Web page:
Tokyo stocks staged a powerful rally Thursday, attracting buybacks following their falls before the Golden Week holiday period in Japan.
The 225-issue Nikkei average surged 518.74 points, or 1.80%, to end at 29,331.37. On Friday, the key market gauge dropped 241.34 points.
The Topix index of all first section issues jumped 29.16 points, or 1.54%, to 1,927.40 after falling 10.82 points the previous trading day. The Tokyo market was closed from Monday through Wednesday for national holidays.
The market shot up right after the opening bell with investors rushing to buy back economically sensitive cyclicals following the U.S. Dow Jones Industrial Average’s record-breaking rise the previous day.
The initial spurt is also attributable to buying for technical reasons, brokers said.
Some technology-oriented stocks came under strong selling pressure stemming from the tech-heavy Nasdaq composite index’s four-session slide until Wednesday. But the overall market continued to climb in the morning, allowing the Nikkei to gain up to some 600 points.
In the afternoon, both the Nikkei and Topix indexes went sideways amid a dearth of fresh trading incentives.
Active buying was also held in check before the U.S. Labor Department’s release of its employment report for April on Friday and next week’s earnings announcements by such major companies as Toyota, brokers said.
“Sentiment was brightened by the steady progress in coronavirus vaccinations in Europe and the United States,” said Masahiro Ichikawa, chief market strategist at Sumitomo Mitsui DS Asset Management Co.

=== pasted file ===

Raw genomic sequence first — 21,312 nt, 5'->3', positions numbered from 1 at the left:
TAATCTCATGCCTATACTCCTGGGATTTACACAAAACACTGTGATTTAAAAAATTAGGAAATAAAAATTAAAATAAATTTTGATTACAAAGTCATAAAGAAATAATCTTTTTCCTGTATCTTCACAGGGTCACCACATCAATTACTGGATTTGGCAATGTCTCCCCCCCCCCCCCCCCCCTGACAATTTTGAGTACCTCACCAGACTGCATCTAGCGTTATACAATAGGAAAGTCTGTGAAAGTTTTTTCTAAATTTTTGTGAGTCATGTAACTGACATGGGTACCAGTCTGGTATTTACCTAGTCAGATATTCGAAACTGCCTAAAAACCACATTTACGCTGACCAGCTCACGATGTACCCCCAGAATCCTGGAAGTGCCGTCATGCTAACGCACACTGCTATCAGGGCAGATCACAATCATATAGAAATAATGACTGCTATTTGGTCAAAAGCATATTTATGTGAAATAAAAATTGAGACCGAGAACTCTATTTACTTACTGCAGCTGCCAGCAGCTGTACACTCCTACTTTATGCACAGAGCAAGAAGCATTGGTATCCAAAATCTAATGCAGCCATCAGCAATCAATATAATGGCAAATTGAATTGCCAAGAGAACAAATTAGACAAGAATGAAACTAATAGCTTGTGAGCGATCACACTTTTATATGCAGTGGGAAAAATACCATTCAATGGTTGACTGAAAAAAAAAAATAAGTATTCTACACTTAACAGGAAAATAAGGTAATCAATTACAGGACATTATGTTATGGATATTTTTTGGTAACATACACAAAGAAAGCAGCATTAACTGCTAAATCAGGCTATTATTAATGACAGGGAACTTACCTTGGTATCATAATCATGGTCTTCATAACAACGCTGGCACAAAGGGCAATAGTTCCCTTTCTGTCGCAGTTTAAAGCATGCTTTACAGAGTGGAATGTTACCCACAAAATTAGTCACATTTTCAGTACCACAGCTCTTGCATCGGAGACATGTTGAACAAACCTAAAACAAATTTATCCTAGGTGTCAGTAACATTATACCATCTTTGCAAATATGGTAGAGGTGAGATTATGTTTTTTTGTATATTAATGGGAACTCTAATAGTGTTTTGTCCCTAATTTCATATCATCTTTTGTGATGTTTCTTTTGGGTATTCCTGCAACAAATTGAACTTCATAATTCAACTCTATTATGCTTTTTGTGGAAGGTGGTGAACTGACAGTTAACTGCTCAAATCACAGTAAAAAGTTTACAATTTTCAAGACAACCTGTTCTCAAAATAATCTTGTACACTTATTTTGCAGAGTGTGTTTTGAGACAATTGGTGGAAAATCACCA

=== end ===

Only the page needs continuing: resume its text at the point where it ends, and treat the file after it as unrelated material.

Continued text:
Also behind the day’s rise was that the dollar-yen pair regained stability, Maki Sawada, strategist at Nomura Securities Co., pointed out.
“Many investors hunted stocks backed by robust earnings,” Sawada added.
On the TSE first section, gainers overwhelmed decliners 1,625 to 492 while 74 issues were unchanged. Volume increased to 1.526 billion shares from Friday’s 1.350 billion shares.
Among popular cyclicals, steelmakers JFE and Nippon Steel surged 8.00% and 7.5%, respectively.
Machinery-maker Komatsu rose 4.15% thanks to its rosy operating profit forecast for the current business year ending next March.
Other major winners included clothing retailer Fast Retailing, tech investor SoftBank Group and automaker Toyota.
Meanwhile, housing and wood products supplier Sumitomo Forestry tumbled 6.32% amid growing uncertainty whether the current U.S. housing boom will last long.
The technology sell-off caused semiconductor-testing device manufacturer Advantest to drop 1.54% and chipmaking gear-maker Screen 1.53%.
In index futures trading on the Osaka Exchange, the key June contract on the Nikkei average gained 430 points to end at 29,310.
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